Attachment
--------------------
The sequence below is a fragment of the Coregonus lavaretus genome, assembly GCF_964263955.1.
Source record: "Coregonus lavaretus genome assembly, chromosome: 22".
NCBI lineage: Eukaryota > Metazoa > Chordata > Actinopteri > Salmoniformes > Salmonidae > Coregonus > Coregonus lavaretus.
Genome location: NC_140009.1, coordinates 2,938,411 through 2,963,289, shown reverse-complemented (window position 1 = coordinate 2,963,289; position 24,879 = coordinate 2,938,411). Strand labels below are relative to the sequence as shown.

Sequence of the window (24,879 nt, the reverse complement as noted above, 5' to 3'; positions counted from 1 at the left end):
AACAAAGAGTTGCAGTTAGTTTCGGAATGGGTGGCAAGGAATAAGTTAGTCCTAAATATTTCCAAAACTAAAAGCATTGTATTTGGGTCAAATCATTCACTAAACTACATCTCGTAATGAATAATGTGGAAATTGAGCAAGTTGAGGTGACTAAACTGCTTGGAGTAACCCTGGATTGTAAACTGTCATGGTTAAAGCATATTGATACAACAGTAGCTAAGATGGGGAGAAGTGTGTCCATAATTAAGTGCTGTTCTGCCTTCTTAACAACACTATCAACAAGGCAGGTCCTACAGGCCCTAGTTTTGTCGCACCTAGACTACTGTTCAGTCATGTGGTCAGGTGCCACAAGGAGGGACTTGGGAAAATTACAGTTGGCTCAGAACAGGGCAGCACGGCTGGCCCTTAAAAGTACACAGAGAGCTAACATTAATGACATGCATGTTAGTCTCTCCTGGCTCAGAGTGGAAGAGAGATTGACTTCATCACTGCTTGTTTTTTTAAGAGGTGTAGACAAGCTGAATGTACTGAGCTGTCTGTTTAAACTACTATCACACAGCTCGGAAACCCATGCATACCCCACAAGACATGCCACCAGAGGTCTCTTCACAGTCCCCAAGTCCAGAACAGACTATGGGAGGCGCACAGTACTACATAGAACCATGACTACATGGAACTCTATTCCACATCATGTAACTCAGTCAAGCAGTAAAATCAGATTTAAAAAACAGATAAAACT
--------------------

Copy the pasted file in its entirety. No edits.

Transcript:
The sequence below is a fragment of the Coregonus lavaretus genome, assembly GCF_964263955.1.
Source record: "Coregonus lavaretus genome assembly, chromosome: 22".
NCBI lineage: Eukaryota > Metazoa > Chordata > Actinopteri > Salmoniformes > Salmonidae > Coregonus > Coregonus lavaretus.
Genome location: NC_140009.1, coordinates 2,938,411 through 2,963,289, shown reverse-complemented (window position 1 = coordinate 2,963,289; position 24,879 = coordinate 2,938,411). Strand labels below are relative to the sequence as shown.

Sequence of the window (24,879 nt, the reverse complement as noted above, 5' to 3'; positions counted from 1 at the left end):
AACAAAGAGTTGCAGTTAGTTTCGGAATGGGTGGCAAGGAATAAGTTAGTCCTAAATATTTCCAAAACTAAAAGCATTGTATTTGGGTCAAATCATTCACTAAACTACATCTCGTAATGAATAATGTGGAAATTGAGCAAGTTGAGGTGACTAAACTGCTTGGAGTAACCCTGGATTGTAAACTGTCATGGTTAAAGCATATTGATACAACAGTAGCTAAGATGGGGAGAAGTGTGTCCATAATTAAGTGCTGTTCTGCCTTCTTAACAACACTATCAACAAGGCAGGTCCTACAGGCCCTAGTTTTGTCGCACCTAGACTACTGTTCAGTCATGTGGTCAGGTGCCACAAGGAGGGACTTGGGAAAATTACAGTTGGCTCAGAACAGGGCAGCACGGCTGGCCCTTAAAAGTACACAGAGAGCTAACATTAATGACATGCATGTTAGTCTCTCCTGGCTCAGAGTGGAAGAGAGATTGACTTCATCACTGCTTGTTTTTTTAAGAGGTGTAGACAAGCTGAATGTACTGAGCTGTCTGTTTAAACTACTATCACACAGCTCGGAAACCCATGCATACCCCACAAGACATGCCACCAGAGGTCTCTTCACAGTCCCCAAGTCCAGAACAGACTATGGGAGGCGCACAGTACTACATAGAACCATGACTACATGGAACTCTATTCCACATCATGTAACTCAGTCAAGCAGTAAAATCAGATTTAAAAAACAGATAAAACT